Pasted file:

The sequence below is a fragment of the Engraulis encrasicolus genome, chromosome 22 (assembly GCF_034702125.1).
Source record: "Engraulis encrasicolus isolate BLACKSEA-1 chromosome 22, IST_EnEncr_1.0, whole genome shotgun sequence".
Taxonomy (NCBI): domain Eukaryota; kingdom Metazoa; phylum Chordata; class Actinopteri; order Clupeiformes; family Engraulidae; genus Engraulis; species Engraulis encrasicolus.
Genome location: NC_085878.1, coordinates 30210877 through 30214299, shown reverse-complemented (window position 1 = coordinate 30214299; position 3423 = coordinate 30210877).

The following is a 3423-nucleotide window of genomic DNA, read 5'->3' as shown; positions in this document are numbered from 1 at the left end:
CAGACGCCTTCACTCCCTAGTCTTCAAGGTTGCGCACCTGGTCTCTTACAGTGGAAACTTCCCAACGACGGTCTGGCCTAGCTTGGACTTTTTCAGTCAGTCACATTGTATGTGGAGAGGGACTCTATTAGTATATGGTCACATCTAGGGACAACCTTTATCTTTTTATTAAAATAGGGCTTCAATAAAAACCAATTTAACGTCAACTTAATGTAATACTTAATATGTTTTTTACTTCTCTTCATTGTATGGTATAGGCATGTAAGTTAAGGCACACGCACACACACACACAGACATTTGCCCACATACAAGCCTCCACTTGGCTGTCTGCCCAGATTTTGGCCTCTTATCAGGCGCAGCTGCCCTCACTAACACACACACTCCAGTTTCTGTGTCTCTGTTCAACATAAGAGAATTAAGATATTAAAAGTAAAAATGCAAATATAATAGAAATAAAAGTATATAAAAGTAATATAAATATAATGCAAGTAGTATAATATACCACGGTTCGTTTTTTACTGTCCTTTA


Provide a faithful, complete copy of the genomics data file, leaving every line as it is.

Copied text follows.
The sequence below is a fragment of the Engraulis encrasicolus genome, chromosome 22 (assembly GCF_034702125.1).
Source record: "Engraulis encrasicolus isolate BLACKSEA-1 chromosome 22, IST_EnEncr_1.0, whole genome shotgun sequence".
Taxonomy (NCBI): domain Eukaryota; kingdom Metazoa; phylum Chordata; class Actinopteri; order Clupeiformes; family Engraulidae; genus Engraulis; species Engraulis encrasicolus.
Genome location: NC_085878.1, coordinates 30210877 through 30214299, shown reverse-complemented (window position 1 = coordinate 30214299; position 3423 = coordinate 30210877).

The following is a 3423-nucleotide window of genomic DNA, read 5'->3' as shown; positions in this document are numbered from 1 at the left end:
CAGACGCCTTCACTCCCTAGTCTTCAAGGTTGCGCACCTGGTCTCTTACAGTGGAAACTTCCCAACGACGGTCTGGCCTAGCTTGGACTTTTTCAGTCAGTCACATTGTATGTGGAGAGGGACTCTATTAGTATATGGTCACATCTAGGGACAACCTTTATCTTTTTATTAAAATAGGGCTTCAATAAAAACCAATTTAACGTCAACTTAATGTAATACTTAATATGTTTTTTACTTCTCTTCATTGTATGGTATAGGCATGTAAGTTAAGGCACACGCACACACACACACAGACATTTGCCCACATACAAGCCTCCACTTGGCTGTCTGCCCAGATTTTGGCCTCTTATCAGGCGCAGCTGCCCTCACTAACACACACACTCCAGTTTCTGTGTCTCTGTTCAACATAAGAGAATTAAGATATTAAAAGTAAAAATGCAAATATAATAGAAATAAAAGTATATAAAAGTAATATAAATATAATGCAAGTAGTATAATATACCACGGTTCGTTTTTTACTGTCCTTTA